De Hoge Veluwe National Park is home to around 200 red deer during the spring. Only the older male animals (stags) have antlers; young males (stags) and females (hinds) do not. A yearling with growing antlers is called a ‘spitser’; the antler consists of two points that are yet to branch out. The antlers are cast off during winter and grow back in the spring. During the first years, the antlers branch out more and more. They subsequently become heavier.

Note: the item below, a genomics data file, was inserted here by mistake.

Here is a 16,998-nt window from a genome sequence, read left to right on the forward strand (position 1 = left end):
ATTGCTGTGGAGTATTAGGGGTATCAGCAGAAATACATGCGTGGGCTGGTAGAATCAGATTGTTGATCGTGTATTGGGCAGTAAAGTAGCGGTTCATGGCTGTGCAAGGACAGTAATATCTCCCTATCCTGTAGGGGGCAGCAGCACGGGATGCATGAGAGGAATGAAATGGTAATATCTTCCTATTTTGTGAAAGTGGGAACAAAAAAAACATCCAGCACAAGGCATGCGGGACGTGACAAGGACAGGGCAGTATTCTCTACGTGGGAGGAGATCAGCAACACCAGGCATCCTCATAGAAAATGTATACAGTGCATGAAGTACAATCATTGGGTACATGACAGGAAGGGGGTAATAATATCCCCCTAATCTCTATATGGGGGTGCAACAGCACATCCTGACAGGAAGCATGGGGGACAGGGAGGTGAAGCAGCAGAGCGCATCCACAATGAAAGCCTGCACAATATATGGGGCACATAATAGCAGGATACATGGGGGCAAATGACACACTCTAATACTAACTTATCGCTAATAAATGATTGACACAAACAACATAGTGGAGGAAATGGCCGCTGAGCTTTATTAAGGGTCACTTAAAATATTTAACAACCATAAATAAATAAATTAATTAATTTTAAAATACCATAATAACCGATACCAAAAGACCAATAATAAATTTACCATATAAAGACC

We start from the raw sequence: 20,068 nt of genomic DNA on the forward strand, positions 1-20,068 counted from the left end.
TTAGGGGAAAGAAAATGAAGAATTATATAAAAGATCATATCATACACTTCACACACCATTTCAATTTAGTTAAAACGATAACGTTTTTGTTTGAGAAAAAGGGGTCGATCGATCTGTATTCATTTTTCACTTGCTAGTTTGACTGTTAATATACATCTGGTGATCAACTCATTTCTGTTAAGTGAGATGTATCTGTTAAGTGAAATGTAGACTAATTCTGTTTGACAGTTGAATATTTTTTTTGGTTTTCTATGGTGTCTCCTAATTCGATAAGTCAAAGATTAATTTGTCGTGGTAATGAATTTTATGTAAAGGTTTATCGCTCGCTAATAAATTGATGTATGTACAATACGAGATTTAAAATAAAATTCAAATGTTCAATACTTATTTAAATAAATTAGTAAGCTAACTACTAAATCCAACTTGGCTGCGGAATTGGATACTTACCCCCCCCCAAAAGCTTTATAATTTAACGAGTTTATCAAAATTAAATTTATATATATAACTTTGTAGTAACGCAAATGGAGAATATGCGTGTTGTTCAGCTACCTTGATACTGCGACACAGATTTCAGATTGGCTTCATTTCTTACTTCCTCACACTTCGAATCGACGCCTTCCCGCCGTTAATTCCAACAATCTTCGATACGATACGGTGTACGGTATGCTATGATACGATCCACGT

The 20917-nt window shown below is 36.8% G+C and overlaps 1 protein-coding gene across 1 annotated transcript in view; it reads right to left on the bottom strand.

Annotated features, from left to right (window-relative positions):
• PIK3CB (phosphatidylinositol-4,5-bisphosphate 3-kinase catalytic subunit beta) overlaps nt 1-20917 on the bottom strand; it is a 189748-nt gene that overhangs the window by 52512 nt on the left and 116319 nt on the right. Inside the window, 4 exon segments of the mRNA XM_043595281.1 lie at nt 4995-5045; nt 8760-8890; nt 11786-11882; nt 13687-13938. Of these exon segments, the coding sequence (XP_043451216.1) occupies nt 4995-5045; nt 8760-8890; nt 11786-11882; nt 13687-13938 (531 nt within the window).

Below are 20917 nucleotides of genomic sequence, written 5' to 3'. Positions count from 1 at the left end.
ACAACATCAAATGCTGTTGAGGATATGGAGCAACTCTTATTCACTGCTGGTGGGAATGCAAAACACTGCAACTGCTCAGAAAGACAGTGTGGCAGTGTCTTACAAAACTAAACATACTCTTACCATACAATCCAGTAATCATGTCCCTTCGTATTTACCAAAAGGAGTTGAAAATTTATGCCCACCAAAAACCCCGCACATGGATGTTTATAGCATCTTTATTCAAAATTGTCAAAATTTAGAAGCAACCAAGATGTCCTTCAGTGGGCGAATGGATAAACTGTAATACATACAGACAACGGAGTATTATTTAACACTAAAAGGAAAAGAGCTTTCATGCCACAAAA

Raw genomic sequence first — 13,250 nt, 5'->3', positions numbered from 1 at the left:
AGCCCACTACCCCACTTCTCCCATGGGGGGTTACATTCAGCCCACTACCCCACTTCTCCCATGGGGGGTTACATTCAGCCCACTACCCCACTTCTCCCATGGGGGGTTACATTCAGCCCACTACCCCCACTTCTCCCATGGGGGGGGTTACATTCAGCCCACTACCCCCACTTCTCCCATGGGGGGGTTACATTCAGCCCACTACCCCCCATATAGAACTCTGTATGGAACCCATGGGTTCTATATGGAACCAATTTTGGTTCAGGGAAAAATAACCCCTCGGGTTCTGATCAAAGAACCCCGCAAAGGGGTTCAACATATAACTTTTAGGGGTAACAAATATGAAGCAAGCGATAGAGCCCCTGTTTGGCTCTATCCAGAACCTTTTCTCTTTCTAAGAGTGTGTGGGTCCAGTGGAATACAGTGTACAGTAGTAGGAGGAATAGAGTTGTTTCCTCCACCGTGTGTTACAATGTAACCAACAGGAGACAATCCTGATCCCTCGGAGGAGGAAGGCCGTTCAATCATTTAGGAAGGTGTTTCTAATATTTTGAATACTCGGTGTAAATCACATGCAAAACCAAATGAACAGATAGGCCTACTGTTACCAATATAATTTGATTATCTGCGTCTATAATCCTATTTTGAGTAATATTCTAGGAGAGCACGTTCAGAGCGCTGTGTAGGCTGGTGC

The deer and the ‘bare game’ (hinds and calves) live separately, apart from during the mating season which is from early September to early October. During this period, the older deer try to collect a herd of bare game; they scare other deer away by making deep guttural sounds known as ‘belling’. After mating, the calves are born in May. Sometimes fights break out between stags.
Red deer mainly live on different types of grass. During the winter, they eat the bark of young trees and bushes. You can find peeled trunks dotted around the field.